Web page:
In modern fashion all the way back to Shakespeare in the 15th Century, the Hat, has been a staple of style and class. The perfect top to anchor an outfits sensibility and consideration. Now it would be remiss to consider the hat a piece of clothing fitting just one purpose. So let us begin with the obvious reasons for wearing one first. Protection: Within the sunburnt land we live in the hat provides the protection our head, hair, eyes and face need to counter the dry and damaging effects caused by the flaming red star in our sky. Protection however does not have to be the only purpose a product serves - just ask the inventor of the glow in the dark condom. Which leads us to our second reason for wearing hats. Style: This is where a plethora of shapes, colours and fits come into play with the piece of material that sits on top of one’s head.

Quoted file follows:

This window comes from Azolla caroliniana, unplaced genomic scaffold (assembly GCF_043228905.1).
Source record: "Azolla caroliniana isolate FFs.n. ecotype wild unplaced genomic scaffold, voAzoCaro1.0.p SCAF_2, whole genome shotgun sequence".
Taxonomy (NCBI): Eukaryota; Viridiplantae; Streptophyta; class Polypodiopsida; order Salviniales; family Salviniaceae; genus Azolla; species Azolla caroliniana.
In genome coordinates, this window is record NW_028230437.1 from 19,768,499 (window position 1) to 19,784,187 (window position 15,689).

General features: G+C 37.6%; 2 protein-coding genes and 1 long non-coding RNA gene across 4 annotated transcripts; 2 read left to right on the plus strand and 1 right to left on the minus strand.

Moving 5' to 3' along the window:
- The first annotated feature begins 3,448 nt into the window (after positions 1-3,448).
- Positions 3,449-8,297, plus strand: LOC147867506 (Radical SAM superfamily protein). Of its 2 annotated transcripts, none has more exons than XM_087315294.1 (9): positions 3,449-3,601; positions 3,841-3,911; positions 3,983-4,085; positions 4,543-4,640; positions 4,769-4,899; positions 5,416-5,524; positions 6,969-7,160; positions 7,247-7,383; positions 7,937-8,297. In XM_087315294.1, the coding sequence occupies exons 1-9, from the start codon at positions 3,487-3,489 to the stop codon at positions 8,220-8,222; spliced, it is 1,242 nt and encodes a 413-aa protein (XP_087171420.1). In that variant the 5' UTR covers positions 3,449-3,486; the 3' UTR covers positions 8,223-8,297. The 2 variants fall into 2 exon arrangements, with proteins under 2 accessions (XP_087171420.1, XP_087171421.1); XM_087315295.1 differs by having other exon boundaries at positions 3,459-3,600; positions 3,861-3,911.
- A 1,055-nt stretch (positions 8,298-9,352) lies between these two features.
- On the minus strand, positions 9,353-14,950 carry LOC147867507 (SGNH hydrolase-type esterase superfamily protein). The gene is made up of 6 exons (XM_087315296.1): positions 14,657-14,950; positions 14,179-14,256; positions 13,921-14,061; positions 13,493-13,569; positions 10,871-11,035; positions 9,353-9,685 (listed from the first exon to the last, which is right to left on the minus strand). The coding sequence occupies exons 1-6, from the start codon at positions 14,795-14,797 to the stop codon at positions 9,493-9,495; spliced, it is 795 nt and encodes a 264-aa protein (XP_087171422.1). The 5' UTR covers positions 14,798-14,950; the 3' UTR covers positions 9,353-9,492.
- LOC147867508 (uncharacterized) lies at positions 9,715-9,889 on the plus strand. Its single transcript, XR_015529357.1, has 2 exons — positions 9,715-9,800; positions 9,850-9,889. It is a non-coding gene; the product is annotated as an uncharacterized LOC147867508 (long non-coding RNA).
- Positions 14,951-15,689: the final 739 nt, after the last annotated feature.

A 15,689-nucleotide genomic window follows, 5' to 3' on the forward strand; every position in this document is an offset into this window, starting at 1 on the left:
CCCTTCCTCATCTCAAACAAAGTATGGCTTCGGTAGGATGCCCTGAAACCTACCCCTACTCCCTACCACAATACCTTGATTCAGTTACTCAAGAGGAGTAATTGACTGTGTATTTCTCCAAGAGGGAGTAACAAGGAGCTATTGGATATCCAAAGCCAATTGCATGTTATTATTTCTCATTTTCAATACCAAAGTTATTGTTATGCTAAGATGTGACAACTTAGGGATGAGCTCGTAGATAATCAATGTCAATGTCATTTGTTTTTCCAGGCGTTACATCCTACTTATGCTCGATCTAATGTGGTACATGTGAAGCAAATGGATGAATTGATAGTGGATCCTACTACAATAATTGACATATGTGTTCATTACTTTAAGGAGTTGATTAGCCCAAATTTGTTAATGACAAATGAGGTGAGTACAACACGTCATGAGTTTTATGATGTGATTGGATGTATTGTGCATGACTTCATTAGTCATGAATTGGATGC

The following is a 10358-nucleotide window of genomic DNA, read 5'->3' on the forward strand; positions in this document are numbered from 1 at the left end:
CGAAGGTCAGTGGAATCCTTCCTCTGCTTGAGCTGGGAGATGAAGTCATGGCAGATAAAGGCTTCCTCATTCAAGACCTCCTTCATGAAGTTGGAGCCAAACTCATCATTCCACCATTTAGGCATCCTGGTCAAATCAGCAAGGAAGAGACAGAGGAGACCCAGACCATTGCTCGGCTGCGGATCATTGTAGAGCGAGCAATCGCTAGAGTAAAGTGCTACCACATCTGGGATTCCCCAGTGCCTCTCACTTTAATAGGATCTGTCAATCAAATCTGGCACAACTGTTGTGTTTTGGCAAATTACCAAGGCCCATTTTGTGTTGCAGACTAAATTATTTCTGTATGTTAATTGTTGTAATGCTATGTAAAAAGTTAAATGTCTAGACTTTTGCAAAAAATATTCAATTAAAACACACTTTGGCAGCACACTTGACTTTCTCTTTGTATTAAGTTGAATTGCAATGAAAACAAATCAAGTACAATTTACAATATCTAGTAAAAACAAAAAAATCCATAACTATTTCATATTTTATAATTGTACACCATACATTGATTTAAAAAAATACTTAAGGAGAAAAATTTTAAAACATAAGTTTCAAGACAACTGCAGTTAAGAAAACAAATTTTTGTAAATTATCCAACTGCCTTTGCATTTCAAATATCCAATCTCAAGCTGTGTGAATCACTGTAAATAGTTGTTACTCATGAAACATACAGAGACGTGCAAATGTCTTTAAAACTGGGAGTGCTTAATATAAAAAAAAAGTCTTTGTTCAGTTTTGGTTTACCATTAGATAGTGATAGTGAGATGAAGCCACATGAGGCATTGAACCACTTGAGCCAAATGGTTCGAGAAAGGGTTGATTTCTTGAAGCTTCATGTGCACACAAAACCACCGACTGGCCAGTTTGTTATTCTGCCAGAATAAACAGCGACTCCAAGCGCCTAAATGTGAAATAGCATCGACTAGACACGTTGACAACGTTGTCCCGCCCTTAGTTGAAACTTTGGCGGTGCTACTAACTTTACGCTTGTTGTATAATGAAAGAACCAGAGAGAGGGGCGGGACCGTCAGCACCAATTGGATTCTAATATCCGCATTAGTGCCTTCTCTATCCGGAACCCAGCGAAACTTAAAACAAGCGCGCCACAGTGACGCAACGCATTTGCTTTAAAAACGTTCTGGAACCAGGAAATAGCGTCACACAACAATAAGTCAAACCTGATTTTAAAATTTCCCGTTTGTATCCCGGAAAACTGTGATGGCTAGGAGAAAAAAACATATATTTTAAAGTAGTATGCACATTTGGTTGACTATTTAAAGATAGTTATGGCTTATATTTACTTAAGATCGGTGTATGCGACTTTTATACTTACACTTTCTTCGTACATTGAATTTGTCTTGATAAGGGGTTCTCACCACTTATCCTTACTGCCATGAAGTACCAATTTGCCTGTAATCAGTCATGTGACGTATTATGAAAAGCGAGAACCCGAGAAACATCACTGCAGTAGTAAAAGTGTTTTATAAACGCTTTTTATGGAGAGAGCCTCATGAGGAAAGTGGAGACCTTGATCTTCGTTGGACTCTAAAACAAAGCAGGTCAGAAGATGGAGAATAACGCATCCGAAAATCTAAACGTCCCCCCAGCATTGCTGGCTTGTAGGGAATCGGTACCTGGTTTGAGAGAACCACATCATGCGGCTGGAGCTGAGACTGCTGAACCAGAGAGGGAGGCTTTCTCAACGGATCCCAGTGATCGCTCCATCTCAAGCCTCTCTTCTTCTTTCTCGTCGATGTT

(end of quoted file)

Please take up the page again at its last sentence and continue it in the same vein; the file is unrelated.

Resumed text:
Each style alludes to a different cultural significance and even class. Though less so than in days gone by due to the fact that every kind of person now can wear every hat, meaning it is currently harder to understand cultural interpretation through what is on top of someones head.
The Kangool hat, made famous by the likes of LL Cool J, the hardest rapper in the game in his time, is now summer accessory for rich 16 year olds. The baseball hat which found itself made famous by, yep that’s right, baseball is now that hat of choice for international superstar like Chance the Rapper. Then we have the fedora - oh the fedora. A trap set by the fashion Gods to find out who the most confused people on this beautiful planet might be.